Why I Don't Curse My Illness


Living with a chronic illness can be hard at times; it can be debilitating and dispiriting. It’s something I have talked about in many of my posts, but something I really touched upon in “When Chronic Illness Gets You Down.”

Despite these struggles, I try not to let it get to me and, though it might be hard sometimes, I never resent my illness, or the struggles that come with it. Keep reading to find out why.

Living with a chronic illness can be hard sometimes but heres why I dont and will not resent it

As I write this post, I know I have it easier than some. I talk to a lot of other people struggling with these types of illnesses from all over the world and, when I listen to some of their stories, I find myself thinking how lucky I am. Lucky that my illness was diagnosed when it was, before it progressed too far to do anything. I find myself grateful that, for the most part, I am still able to lead a normal life, still able to do the things I love and still able to choose how I live. I only wish my spoonie friends could be in the same position.

That being said, it’s not all been plain-sailing. Recently, I finished university and on Thursday, I received my “confirmation of award classification.” Now, before I reveal what that classification is, let me tell you about my university experience.

At the beginning of first year, I packed up and moved to York, ready to start my accounting and finance degree. Besides a few days here and there, my attendance was pretty spectacular and no one was any the wiser to my daily suffering (other than those I chose to tell). I came through first year with a first.

 

By the time I got to the second semester of second year, I was absent, at least once a week, and morning sessions were becoming increasingly harder to get to – and not for the same reasons as other students. I finished my second year on a high 2:1, which is still pretty fantastic with the time I had off.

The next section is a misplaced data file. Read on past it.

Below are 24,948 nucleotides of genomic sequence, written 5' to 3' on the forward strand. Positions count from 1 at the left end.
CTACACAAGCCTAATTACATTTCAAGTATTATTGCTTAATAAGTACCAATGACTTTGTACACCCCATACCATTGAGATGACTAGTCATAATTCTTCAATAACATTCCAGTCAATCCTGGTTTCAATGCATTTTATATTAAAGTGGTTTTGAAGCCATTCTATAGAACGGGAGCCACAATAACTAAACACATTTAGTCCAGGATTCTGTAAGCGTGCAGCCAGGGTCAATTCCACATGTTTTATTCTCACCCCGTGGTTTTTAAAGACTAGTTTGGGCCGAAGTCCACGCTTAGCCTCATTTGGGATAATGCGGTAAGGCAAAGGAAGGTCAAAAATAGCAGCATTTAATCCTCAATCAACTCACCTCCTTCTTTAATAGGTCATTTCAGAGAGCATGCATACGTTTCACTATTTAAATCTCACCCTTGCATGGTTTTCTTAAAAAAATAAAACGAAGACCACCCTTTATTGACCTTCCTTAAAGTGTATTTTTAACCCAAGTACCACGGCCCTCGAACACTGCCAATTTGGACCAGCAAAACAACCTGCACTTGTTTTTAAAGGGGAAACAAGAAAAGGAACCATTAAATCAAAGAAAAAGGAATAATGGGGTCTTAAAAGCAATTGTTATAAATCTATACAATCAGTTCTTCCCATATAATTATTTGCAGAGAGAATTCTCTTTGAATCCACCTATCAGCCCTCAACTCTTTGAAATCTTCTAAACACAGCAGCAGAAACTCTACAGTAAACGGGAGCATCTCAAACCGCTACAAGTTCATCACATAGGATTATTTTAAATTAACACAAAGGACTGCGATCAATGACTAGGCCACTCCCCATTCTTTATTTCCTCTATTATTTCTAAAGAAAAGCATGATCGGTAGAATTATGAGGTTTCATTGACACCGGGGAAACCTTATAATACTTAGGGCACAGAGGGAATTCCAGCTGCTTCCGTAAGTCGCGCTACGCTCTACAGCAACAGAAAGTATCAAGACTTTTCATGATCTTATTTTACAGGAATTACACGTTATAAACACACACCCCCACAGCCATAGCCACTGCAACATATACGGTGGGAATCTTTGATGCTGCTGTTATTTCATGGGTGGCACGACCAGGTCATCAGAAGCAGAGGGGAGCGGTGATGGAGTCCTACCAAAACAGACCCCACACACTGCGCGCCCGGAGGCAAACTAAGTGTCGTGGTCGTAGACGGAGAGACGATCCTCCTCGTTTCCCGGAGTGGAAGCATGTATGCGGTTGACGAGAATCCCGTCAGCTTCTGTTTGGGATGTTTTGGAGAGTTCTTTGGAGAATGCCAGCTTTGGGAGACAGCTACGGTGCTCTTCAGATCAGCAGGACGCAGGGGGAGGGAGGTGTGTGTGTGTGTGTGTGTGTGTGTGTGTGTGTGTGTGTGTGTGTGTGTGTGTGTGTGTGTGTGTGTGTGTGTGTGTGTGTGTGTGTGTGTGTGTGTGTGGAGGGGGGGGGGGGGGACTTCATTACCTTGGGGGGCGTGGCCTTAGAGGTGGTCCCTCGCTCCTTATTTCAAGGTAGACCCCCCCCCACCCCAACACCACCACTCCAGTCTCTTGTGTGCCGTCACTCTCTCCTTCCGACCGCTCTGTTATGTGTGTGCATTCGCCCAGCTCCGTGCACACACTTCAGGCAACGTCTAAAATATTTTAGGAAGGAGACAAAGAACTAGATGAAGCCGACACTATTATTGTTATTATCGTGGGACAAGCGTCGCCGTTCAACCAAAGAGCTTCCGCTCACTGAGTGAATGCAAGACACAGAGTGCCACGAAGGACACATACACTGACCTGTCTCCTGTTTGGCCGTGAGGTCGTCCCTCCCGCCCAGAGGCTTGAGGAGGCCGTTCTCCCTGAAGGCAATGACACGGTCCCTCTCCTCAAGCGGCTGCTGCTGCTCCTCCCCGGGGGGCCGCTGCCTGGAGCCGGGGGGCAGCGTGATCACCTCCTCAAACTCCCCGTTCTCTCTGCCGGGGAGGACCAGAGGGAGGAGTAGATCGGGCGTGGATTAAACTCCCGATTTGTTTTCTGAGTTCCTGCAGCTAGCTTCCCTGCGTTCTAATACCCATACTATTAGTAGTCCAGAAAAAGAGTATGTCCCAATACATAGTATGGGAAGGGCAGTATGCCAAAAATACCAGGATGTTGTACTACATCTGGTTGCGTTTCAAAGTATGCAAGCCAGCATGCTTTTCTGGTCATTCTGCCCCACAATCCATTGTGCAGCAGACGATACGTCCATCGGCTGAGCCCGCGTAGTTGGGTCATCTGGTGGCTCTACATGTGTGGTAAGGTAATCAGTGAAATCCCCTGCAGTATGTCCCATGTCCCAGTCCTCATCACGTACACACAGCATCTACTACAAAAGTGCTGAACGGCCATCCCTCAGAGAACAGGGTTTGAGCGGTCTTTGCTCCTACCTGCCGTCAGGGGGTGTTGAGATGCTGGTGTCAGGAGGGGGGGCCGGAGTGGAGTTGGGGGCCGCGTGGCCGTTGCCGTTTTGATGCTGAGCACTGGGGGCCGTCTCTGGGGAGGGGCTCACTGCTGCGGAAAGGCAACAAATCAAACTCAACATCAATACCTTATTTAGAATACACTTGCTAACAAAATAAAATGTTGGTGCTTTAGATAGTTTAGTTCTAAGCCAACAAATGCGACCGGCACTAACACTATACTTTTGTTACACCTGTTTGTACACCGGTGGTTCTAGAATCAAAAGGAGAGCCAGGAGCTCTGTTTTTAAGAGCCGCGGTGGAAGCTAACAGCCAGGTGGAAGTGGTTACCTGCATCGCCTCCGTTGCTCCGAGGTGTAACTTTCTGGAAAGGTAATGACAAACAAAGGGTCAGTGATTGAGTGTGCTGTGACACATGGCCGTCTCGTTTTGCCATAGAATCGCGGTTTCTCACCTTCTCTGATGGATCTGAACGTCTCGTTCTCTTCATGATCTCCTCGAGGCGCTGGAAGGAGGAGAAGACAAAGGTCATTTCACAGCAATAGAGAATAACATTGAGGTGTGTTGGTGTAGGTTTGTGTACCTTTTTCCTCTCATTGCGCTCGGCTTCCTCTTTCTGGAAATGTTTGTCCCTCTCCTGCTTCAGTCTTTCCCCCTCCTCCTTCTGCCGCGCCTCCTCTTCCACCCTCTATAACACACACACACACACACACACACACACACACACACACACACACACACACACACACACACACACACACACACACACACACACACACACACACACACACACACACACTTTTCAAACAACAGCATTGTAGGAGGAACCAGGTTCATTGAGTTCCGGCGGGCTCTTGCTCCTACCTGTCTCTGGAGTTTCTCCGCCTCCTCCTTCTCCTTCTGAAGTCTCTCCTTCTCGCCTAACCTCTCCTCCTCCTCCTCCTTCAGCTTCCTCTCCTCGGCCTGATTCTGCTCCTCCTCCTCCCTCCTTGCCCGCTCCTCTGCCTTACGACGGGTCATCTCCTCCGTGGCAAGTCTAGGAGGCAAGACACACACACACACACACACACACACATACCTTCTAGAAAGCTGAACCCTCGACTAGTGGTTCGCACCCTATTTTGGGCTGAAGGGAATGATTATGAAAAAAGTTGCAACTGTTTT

Now, I come to my third and final year. In my first semester, I made it into university for a total of two whole weeks – out of 12! The rest of the time I mostly spent in bed, barely able to move. I continued to keep up with my classes as best as I could from home and I finished that semester with a 2:2. Over Christmas, I moved back home and commuted the two-hour journey by train. This was the best decision I made, as I only missed two/three weeks of the semester. However, I still struggled to keep up with deadlines because they were all so close together.

I will let you in on a little secret: I am a perfectionist, and a determined and stubborn one at that. I went to university knowing what I wanted to come out with. The problem? I didn’t account for the effect my chronic illness would have on that experience. The further I got through university, the more my grades were slipping and the less I was enjoying it, the more I just wanted to quit. I spent the best part of the last year and half wanting to drop out, every day. Did I? No, my stubborn self made sure I stuck at it, even while my body was screaming no. Guess what? On Thursday, when I thought I would be graduating a step behind everyone else, I was confirmed a 2:1 Bachelor’s degree in Accounting and Finance. I freaking did it.

Why did I just tell you all of that? Because it shows that even when you think you can’t do something, there’s always something stronger inside of you telling you that you can. Listen to it.

So…why don’t I resent my illness? Because despite all the doctor appointments, the hospital appointments, the driving back and forth to physio, the missed time from school and university, the missing out of friends’ plans, the endless amounts of pills and painkillers, the mental, emotional and physical effects of it all: it’s made me who I am today.

The woman I am today is strong, because of what this illness has put me through. The woman I am today is trusting, because of the reliance on other people to help me through my rough times. The woman I am today is caring and compassionate, because I know the effects of these types of illnesses on both the person struggling, and those around them.

Most of all, my illness has made me who I am today, and I’m proud to be that woman.

You should be proud to be you too.

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